An understanding of the behavioral profile of species that were successfully domesticated leads to more knowledgeable management and handling of these animals today. Humans worldwide have captured the young of a huge range of species and kept them as pets, but this is not enough for domestication to occur. If it were, cheetahs, bears, and gazelles, to name but a few, would be domestic species. But much more beyond the taming of young animals is needed for full domestication.
In addition to the adaptability and hardiness already discussed, successful domestication virtually demands social behaviors based on a hierarchical structure within social groups. Individuals recognize each other and their status within the group, and have signaling systems that indicate dominance and submission, thus minimizing aggression and producing a stable society. Human managers become a part of that society and take the roles of dominant and leader individuals. This process is facilitated by behaviors that encourage bonding between parent and offspring and between peers in adult groups.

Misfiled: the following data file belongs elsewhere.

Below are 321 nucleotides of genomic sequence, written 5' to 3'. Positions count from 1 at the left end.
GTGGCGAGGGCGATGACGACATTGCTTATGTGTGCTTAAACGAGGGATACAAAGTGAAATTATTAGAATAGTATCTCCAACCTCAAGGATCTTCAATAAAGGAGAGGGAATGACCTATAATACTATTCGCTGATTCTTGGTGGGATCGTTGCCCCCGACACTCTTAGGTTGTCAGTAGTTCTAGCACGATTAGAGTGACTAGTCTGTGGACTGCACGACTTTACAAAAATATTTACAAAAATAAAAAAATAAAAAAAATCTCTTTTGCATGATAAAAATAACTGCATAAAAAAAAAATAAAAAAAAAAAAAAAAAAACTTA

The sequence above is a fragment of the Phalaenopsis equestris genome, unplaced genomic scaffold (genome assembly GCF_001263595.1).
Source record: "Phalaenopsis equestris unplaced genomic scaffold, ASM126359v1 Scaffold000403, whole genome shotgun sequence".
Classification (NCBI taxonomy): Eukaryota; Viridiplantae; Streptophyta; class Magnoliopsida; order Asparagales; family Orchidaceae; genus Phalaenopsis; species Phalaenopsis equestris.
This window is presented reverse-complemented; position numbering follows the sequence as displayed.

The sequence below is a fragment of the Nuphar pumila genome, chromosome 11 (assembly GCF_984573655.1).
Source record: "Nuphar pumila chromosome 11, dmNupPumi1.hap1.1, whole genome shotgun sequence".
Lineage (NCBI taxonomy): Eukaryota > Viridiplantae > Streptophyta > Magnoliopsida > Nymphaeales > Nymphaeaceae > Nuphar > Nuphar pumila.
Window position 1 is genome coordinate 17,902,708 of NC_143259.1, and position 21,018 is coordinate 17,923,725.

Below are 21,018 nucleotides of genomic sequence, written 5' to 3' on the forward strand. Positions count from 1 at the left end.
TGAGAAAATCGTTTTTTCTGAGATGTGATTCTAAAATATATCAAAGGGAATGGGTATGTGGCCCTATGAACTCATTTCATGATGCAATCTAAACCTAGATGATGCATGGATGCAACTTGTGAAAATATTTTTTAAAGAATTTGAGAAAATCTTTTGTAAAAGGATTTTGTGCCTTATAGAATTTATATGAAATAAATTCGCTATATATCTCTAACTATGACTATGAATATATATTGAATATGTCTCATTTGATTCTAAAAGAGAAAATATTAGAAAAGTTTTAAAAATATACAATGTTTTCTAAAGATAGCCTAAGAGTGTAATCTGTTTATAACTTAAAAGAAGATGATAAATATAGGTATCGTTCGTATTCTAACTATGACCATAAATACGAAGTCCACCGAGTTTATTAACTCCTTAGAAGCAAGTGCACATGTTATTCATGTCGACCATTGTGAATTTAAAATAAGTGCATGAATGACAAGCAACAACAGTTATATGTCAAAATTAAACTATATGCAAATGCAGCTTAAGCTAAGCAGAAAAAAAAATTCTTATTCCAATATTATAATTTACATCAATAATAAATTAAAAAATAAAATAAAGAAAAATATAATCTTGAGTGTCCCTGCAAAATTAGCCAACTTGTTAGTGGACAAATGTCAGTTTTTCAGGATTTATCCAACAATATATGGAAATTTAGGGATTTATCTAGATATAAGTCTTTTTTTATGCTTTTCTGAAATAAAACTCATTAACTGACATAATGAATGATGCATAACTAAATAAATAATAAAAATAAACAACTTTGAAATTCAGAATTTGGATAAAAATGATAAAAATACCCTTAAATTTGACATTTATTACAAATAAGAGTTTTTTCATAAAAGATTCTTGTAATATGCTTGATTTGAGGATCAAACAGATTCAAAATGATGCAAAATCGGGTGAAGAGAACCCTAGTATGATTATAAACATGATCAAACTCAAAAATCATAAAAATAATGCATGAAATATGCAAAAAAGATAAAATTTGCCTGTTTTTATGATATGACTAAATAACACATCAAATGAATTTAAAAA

Behaviorally, the docile, dependent nature of domestic animals is characteristic of juveniles. Even as mature adults, domestic animals retain such traits. They are also curious about novelty and willing to associate with individuals of other species. Typically, such behaviors are seen in the young of many wild species, but are lost with maturity. This group of juvenile behaviors was favored by domestication as it made animals much easier to manage. It is believed that selection favoring docile, dependent individuals led to genetic change in the rate of development so that domestic species began to reach sexual maturity before they fully completed their behavioral development. Hence, their behavior retains juvenile characteristics, a process referred to as neoteny.
The final stage in full domestication is a selective breeding program. For its success, reproductive behaviors that do not rely on tight pair bonds are desirable, as selected males are used to breed many females. Historically, it was desirable to keep fewer mature males as they tend to be more aggressive and difficult to manage. Modern systems often depend on artificial insemination, so important behaviors include ones that signify reproductive status and can be interpreted by human managers.
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